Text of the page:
The Professional Networker: Business Networking Habits for Success

The Professional Networker

It’s hard to find a great entrepreneur who is not a smart networker. The old saying “It’s not about what you know, it’s who you know” probably holds true even today. Some might argue further saying “It’s NOT who you know but who knows you.” Either way, you get the point rt?

I always knew networking was necessary, but just didn’t make the time to network because networking can be time-consuming and a lot of hard work. But now I have made it a point to attend at least one networking event every month.

I still believe “face-to-face” networking is far more efficient than online networking any day.

Once you make the initial move, many people realize that networking can be a lot of fun and can yield life-long friendships and some good business.

Here’s a list of some habits of professional networkers that separate them from the rest.

1. They know what they are looking for

A professional networker knows what they are looking for. I recently went to a business conference that was attended by several investment bankers and venture capitalists, the reason for me to attend the event was to find investors for one of my businesses.

Even if you live in a small town, there are so many events happening that it is almost impossible and even ineffective to attend every event, it makes sense to know what exactly you are looking for and choose events accordingly.

Knowing what you want is a good time management exercise.

 

2. Follow-up

Once you meet people at an event, follow-up with an email, add them on LinkedIn or Facebook or one of your social networks. This way whenever you update your status on your social networks, they will be in the loop about what is happening in your professional life.

3. Relax and enjoy yourself

Look at networking as a way to make friends rather than a sales pitch. Most people like to do business with people who they like and trust. So, your purpose should be getting to know each other. This does not mean you shouldn’t talk about what you sell.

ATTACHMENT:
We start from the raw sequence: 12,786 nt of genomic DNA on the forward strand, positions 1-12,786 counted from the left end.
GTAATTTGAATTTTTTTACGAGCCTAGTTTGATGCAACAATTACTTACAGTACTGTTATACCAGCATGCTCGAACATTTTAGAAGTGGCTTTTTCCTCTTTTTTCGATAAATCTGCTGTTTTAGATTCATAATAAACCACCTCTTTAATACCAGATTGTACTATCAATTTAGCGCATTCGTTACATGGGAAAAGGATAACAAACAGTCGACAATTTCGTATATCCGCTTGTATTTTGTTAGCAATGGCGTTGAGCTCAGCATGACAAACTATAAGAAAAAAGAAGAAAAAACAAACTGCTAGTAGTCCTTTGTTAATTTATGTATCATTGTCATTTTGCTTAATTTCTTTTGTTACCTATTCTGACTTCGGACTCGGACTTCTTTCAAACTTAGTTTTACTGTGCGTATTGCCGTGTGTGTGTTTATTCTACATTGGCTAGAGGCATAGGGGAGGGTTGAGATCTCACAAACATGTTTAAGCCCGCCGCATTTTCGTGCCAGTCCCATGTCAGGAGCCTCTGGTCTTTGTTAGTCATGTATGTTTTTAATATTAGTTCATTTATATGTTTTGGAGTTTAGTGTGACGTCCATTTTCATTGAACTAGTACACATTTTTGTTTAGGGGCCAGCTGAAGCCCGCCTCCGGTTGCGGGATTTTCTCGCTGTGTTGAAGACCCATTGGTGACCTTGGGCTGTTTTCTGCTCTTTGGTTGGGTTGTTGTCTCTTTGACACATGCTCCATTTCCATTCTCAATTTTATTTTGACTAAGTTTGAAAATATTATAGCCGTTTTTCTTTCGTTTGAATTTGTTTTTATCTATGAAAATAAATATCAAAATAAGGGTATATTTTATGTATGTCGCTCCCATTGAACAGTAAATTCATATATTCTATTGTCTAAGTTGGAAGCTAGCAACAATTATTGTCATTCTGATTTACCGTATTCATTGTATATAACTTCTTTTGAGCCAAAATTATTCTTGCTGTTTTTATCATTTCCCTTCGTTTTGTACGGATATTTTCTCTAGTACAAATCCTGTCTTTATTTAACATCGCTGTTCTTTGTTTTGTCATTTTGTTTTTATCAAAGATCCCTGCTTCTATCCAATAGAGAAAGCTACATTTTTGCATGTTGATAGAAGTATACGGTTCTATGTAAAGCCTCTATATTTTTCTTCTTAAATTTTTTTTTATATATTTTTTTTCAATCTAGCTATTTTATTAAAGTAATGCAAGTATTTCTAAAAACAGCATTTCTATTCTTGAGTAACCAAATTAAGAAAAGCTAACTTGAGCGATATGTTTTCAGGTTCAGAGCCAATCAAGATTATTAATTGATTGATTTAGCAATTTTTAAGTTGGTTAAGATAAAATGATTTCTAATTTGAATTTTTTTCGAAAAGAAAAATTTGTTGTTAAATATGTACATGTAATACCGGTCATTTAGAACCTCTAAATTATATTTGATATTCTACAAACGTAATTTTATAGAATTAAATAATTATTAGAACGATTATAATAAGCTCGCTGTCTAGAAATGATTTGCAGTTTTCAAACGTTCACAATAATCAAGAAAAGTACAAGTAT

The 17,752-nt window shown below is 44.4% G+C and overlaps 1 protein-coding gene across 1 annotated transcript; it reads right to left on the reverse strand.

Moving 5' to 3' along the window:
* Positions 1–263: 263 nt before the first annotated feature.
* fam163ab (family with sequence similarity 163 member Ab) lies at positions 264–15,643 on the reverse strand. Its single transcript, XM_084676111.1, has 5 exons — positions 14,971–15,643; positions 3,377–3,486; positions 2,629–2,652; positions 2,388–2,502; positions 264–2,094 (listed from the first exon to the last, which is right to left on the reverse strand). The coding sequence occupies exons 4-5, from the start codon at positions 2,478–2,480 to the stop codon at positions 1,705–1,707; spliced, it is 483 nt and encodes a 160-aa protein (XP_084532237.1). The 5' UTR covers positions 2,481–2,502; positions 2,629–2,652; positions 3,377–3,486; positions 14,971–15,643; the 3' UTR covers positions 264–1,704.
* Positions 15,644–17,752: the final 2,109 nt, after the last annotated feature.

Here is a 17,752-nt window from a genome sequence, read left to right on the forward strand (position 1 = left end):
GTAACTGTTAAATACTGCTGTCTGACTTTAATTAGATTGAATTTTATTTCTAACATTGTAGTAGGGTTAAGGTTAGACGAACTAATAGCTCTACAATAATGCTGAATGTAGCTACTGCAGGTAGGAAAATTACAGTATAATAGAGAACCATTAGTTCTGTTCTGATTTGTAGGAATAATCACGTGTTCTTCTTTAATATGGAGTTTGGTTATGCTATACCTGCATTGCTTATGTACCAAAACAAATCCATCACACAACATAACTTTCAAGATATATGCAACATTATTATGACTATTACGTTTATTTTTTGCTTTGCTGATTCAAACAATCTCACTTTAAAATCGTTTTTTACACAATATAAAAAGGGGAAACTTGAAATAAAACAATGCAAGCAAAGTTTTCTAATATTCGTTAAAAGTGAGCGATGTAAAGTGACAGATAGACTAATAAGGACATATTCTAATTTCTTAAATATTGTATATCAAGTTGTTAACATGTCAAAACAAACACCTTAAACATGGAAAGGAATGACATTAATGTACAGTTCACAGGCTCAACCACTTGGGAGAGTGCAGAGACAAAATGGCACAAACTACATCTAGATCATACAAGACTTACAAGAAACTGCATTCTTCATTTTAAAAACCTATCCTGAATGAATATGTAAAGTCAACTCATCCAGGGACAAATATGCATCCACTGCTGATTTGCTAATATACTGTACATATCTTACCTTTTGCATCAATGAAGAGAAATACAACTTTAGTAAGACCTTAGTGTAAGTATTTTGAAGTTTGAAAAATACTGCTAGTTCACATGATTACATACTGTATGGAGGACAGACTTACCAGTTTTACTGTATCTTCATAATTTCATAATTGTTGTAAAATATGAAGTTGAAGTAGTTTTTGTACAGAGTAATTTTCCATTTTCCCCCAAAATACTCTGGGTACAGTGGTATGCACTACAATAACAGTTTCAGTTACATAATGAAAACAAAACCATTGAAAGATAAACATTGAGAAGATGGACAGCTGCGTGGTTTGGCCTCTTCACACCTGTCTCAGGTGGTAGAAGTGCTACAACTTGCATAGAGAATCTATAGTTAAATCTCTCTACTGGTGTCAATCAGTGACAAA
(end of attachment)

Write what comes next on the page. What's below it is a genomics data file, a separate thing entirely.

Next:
By all means, talk about what you do and what you sell, but just don’t be too pushy.

If I see that someone is remotely interested in what I do, I go for it and talk as much as I can about my services. But if I figure out that the person is not interested then I don’t push it, I just let it go.

The idea is to let things come up naturally rather than try to be an encyclopedia salesman.

Remember, your purpose here is to get to know each other first, before you do business together.

4. It’s about quality NOT quantity

I know, this is a cliched statement but what does it mean? It means you only need one or two relevant people to make your time (of attending the event) worthwhile. A conference I attended many years ago, I collected over 30 business cards, I think it was 32 to be exact.

Out of 32, I am in touch with just two people, one is a debt investor, and the other is an entrepreneur.

I ended up doing business with them after nearly two years of knowing them.

Remember, each person is a network, and if they don’t give you business, they could at least give you some referrals.

It is unlikely that you are going to be in touch with all the people you meet, there are some people with whom you will hit it off and many others you won’t. So, just relax, be yourself and let nature take its course.

Networking is no different from making friends in middle school; it’s just that once we grow older, many of us forget to make new friends.

Further Reading

How To Make The Most Out of Networking Events

Professional Networking: Top Secrets of Connectors

Networking Tips to Benefit Your Business

How to Plan a Successful Conference?

 

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